Reply to each post using relevant sources.

Reply to each post using relevant sources.
Post 1
There are numerous types of stereotypes that are based on sex, gender, race, age, ethnicity, and more. Stereotypes are assumptions that a group of people tends to believe, similar to the idea that software developers are bad at socialization. An example of human resources stereotypes is that human resources are the undercover police for the organization; they only care about policies and procedures; their main job is to discipline and fire employees. Some stereotypes place the human resource as a simple administrative job that processes the new hire paperwork.
The adverse impact is often used conversely with “disparate impact” such as female employee was evaluated according to different criteria than the male employee. This stereotype is based on sex. (Bennett-Alexander & Laura Pincus Hartman, 2019, p. 194-195). It’s a result of “systemic discrimination” which has received great attention from the Equal Employment Opportunity Commission (EEOC). As Laura Pincus Said: “Affirmative action was created to address this systemic discrimination the country had engaged for centuries”. Managers must recognize that what appears to be an EEO-neutral employment criterion might have a disparate impact on applicants or employees.
Human Resources must ensure that the hiring process, including computer tests, education requirements, and physical ability tests, avoids intentional discrimination (disparate treatment) and unintentional discrimination (disparate impact). Human Resources must avoid disparate treatment and its impact on the entire employment. Adverse impact occurs when a decision or policy has a negative effect on a protected group even unintentionally. It can lead to a lawsuit and a high cost for remedy.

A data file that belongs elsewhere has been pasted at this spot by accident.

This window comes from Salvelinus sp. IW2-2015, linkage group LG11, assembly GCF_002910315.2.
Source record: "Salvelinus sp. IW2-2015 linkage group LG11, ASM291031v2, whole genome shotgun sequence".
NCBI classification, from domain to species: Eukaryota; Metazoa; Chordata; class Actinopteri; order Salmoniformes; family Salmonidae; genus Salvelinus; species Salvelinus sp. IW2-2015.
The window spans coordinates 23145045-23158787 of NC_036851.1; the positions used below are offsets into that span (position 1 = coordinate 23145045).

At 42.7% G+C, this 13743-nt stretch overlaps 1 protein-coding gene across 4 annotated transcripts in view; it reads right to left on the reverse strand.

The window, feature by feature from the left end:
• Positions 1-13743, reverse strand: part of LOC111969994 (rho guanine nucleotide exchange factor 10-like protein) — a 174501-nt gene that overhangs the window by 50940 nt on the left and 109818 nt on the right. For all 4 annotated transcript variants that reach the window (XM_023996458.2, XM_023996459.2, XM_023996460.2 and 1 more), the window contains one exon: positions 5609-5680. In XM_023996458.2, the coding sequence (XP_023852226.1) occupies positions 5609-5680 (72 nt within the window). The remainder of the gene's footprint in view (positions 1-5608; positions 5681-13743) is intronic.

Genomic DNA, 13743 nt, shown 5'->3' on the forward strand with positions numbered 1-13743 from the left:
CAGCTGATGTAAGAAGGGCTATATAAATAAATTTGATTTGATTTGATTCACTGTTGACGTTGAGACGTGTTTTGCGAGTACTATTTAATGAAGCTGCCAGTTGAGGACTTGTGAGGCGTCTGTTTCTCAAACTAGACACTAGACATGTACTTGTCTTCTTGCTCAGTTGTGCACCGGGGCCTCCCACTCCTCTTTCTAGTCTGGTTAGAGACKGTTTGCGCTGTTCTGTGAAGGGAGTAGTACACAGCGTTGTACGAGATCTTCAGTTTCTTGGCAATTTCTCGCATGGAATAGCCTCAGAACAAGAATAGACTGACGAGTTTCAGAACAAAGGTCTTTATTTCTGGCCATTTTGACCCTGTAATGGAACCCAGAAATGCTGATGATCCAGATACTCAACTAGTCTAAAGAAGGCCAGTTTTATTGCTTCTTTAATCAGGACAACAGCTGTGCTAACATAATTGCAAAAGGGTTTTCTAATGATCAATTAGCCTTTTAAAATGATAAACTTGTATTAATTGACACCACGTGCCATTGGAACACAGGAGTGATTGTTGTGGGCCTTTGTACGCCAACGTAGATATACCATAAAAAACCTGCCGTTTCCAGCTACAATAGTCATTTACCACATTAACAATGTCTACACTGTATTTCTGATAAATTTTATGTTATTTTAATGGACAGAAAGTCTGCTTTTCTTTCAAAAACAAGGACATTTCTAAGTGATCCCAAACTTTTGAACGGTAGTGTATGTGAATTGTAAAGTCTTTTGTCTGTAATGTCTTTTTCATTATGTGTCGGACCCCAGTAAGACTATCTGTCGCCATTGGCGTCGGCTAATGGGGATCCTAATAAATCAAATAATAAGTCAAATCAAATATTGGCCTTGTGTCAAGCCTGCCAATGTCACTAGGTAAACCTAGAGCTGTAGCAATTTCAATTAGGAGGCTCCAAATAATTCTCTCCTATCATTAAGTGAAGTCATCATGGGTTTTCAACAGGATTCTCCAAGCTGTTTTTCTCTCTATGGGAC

Bennett-Alexander, D., & Laura Pincus Hartman. (2019). Employment law for business (9th ed., p. 194). Mcgraw-Hill Education.
Post 2
Stereotypes in the workplace can lead to unfair expectations or beliefs on certain workers or groups of workers in the workplace and can also bring legal action against an employer if not avoided and/or handled appropriately. Stereotypes can come in the form of age, race, color, religon, sexual orientation, sex, etc. One example of stereotyping in the workplace can happen against females when they are told that they should act or dress a certain way in order to bring in more business or to benefit the orginazation in one way or another. According to Malos (2016), “In addition to unequal burdens, another double standard for workplace appearance involves stereotyping based on attributes or characteristics historically associated with one gender or the other.” This is not fair to the employee to be held to certain standards that other co-workers may not be in order for an organizational gain. Not only is this not fair, but it can also bring legal action against the employer. According to Justia (2021), “Title VII of the Civil Rights Act of 1964 and other federal and state statutes prohibit sex discrimination in the workplace.”
Justia. (2021). Employment Law. Sex Stereotyping Discrimination in Employment. Retrieved from:
Malos, S. (2016). Appearance-Based Sex Discrimination and Stereotyping in the Workplace: Whose Conduct Should We Regulate. Employee Responsibilities and Rights Journal, Vol.19 (2), p.95-111

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